On Catalonian independence – 1

It’s a common trope among Catalonian* separatists (independentistes) to describe Catalonia’s relationship to Spain as one of colony to empire (see here, for example). It’s no coincidence that the movement has replaced the official flag of Catalonia (the senyera, 1) with a lone-star version (estelada, 2) that is modeled on the flags of Cuba (3) and Puerto Rico (4), former colonies of Spain.

senyera estelada-01211439 cuba  puerto-rico-flag

 (1)                     (2)                        (3)                    (4)

But I think that a better model for the relationship is that between a vassal and a suzerain in the feudal system of medieval Europe. Indeed, Catalonian nationalists (not necessarily separatists) celebrated 1987 as the millennial of Catalonia’s first independence because of what did not happen in 987: Count Borrell II of Barcelona did not pay homage to his overlord Hugh Capet, king of the Western Franks, when the latter was  unable to give him military support against the invading Moors.

The present situation, with the Spanish prime minister, Mariano Rajoy, dismissing the government of Catalonia and replacing it with appointees from his own political party, is reminiscent of what happened in Austria in 1276, when the emperor Rudolf I (of the house of Habsburg) dismissed Ottokar II (who was also king of Bohemia) from the dukedom of Austria and placed the lands under direct imperial administration, to be governed by his sons.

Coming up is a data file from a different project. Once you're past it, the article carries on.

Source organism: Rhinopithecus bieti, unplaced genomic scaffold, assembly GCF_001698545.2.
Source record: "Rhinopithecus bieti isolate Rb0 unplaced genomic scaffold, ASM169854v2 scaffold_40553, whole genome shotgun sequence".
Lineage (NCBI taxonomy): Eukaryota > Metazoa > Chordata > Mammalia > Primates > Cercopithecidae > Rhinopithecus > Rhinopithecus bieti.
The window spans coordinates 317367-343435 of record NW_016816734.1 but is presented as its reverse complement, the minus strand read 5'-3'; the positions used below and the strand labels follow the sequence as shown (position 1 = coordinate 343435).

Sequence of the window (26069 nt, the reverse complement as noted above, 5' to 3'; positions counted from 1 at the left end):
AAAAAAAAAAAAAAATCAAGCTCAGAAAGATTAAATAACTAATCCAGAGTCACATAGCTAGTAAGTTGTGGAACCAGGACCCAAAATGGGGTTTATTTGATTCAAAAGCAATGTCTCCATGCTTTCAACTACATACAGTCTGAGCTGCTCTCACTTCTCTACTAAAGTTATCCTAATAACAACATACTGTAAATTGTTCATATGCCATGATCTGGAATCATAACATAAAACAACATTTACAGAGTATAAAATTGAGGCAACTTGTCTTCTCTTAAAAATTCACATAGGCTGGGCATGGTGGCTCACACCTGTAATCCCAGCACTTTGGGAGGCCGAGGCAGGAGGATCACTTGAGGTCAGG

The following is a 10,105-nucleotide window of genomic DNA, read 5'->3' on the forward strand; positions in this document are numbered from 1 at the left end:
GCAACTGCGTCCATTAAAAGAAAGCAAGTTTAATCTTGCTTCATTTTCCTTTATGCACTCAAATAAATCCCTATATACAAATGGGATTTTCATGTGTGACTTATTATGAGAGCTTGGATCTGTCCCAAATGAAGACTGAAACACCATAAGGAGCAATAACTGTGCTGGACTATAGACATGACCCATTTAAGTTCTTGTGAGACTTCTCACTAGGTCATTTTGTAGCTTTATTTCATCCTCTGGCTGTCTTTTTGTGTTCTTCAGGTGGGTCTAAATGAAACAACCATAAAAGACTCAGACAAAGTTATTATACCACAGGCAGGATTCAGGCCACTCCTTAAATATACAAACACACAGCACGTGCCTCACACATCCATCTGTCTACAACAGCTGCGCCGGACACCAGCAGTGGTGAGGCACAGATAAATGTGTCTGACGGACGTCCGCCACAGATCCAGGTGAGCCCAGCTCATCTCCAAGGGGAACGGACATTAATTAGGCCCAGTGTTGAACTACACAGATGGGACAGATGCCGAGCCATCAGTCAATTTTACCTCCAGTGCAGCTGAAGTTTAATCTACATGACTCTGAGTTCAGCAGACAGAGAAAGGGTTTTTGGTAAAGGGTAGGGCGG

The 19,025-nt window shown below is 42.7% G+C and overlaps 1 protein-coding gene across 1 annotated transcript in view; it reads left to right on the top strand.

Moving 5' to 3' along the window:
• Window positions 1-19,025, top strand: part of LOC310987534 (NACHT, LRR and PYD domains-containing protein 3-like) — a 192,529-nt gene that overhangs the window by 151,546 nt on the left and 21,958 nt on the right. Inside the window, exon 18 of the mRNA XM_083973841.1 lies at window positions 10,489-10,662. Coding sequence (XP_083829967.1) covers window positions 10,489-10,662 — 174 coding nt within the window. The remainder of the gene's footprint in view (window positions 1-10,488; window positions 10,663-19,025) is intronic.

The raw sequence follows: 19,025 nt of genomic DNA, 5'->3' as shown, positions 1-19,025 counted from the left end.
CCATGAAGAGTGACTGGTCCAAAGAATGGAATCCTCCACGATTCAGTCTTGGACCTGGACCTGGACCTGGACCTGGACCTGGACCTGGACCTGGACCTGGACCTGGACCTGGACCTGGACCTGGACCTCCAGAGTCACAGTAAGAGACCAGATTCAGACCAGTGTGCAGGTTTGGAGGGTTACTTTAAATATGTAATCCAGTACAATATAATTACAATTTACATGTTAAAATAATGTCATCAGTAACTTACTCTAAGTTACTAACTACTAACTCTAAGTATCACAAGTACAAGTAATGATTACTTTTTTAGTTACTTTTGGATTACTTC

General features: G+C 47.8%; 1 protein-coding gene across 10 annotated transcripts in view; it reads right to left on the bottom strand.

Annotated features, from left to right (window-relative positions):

Of course, the originally Swabian Habsburgs remained as rulers of Austria until 1918. Rajoy, on the other hand, has promised to hold new elections in Catalonia on December 21, and it’s unlikely that his party (the modern equivalent of a medieval dynasty), the Partido Popular, will do any long-time governing there, not being very… popular in Catalonia: it got 8.5% of the vote in the last election. Most of Catalonia’s center-right vote goes to the main nationalist party, formerly Convergència and now PDeCAT.

 

*I prefer to use “Catalonian” rather than “Catalan” when referring to the territory (the so-called principality) of Catalonia; I use “Catalan” for the language, culture and ethnicity, both inside and outside this territory. I like to make this distinction whenever the English language allows it, as with Somali and Somalian, Slovak and Slovakian, and even Greek and Grecian. This way I can talk, for example, about Catalonian Catalan as distinct from the Balearic and Valencian varieties of the language. What’s more, the French sculptor Aristide Maillol and the Valencian writer Joan Fuster considered themselves Catalans, but they were not Catalonians.

 

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